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From 29 May 2005 Issue

A “Tail” of Inspiration
By Christine Tomasello - ChristineT470@aol.com

Did you see that timeless movie they show every year at Christmas with those imperfect toys that nobody wants? Where through no fault of their own, these rejected defects of toy land are discarded and subsequently go to live in the Land of Misfits? It’s a heartbreaking concept. The good news however, is that these poor souls really don’t mind, and they don’t need much looking after either, being that they’re, well, fake.

I do know of a real place that reminds me a lot of The Land of Misfits. Except it’s not on the North Pole, it’s right here on Long Island, in Manorville. And its name isn’t Land of Misfits, it’s Double D Bar Ranch, affectionately dubbed The Second Chance Ranch. And rather than objects that reside in our imagination, this place is for real. What they do have in common is that all residents were, at one time, unwanted. And the only thing at Double D Bar Ranch that seems more endless than the once neglected and abused farm animals is the unwavering dedication of two amazing seniors who care for every last one of them.

If you’re thinking they’re probably retired with lots spare time and money to spend, you are terribly wrong. Gay Devoe, a 60-year-old grandmother, still works a full time job over 50 miles away. Her husband Rich, 66, cares for the animals with unbelievable determination. Recent rains have turned the ground into ankle deep mud. But this added burden doesn’t slow him down. In the winter he tirelessly breaks up the frozen ice in the big water buckets all over the property. And by the time he gets to the last one, the first one has already refrozen. So, he begins again.

There are as many stories at Double D Bar Ranch as there are rescued animals. There’s a bull that was rescued from becoming someone’s veal dinner who now “thinks he’s a puppy,” reports Gay. Then there’s Porky, the once underfed pig who was found knee deep in, well, not mud. Rescued from another abusive situation are two undernourished horses that have gained back hundreds of needed pounds. Dozens of sheep and goats rescued from abandoned petting zoos, and three deer saved from a canned hunt also call this place home. Other residents include cranky pot belly pigs, one eyed rabbits, and a one legged pheasant. There are also sleepy cats, fluffy puppies, and most of all, compassion.

As we walked the muddy grounds, dozens of ducks waddled feverishly over to us. Ducks are a common example of animal abuse. At Easter, both ducks and chicks are purchased by family members as cute gifts for children. Most people don’t realize these are messy animals that love to splash around in water. Fact is most folks are not prepared to care for them beyond the holiday. Many others started out as school projects for children to learn how a hatched egg becomes a duckling. At the end of the school year, most ducks are abandoned or brought to petting zoos.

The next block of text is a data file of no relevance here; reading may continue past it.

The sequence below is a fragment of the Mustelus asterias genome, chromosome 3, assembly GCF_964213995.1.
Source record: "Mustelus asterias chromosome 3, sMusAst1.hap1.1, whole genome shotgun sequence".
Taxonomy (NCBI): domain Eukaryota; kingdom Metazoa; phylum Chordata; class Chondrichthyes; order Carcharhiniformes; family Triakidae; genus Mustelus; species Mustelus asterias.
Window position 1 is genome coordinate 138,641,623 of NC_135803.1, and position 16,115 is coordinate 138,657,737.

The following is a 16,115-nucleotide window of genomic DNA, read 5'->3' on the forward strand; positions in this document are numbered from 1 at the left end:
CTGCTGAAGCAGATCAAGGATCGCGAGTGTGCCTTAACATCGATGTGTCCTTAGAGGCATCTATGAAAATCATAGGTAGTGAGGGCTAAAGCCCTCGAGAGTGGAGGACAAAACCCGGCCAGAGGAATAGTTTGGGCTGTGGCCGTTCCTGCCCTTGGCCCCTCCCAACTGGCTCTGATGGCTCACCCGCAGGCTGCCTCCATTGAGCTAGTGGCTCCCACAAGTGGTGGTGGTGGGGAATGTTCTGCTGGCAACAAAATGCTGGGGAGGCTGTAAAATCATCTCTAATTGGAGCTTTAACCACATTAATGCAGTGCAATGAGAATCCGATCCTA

But love won’t pay the bills. And it’s no easy task to feed all these hungry animals. The animals eat over 2.5 tons of hay per week and between 70 and 75 bags of feed per month. The average feed bill is $4,500 a month and vet bills are approximately $1000 per month. The ranch implements several different programs to help cover costs. For between $5 and $100 per month, you can join the Sponsor a Pet Program. They welcome everything from hands-on help to construction work. They are in need of large amounts of vegetables. (Anything but iceberg lettuce and cauliflower).

Unlike some of the more popular organizations, Double D Bar Ranch isn’t backed by any celebrity names; they don’t put a cap on the number of animals they take in; and incredibly, 100 percent of the donations they receive are spent on caring for the animals. Some organizations spend up to 80 percent of donations on administration costs, which can legally cover car expenses and salaries. Not here. One month their electric was actually shut off in their home. “The animal feed was more important, so we went without. It wasn’t so bad” Gay Devoe said without hesitation as she zipped up her jacket and walked around a mud puddle. Not even Santa can compete with that.

You Can Help:

From school age children to senior programs, there are opportunities for everyone to get involved. Donations of all kinds are needed. From the ranch’s Sponsor a Pet Program to offering your time or donations of food, you can help the Devoes continue their amazing effort at Double D Bar Ranch.

For more information, visit their website at www.doubledbarranch.org or call Gay or Rich Devoe at 631-878-4106.

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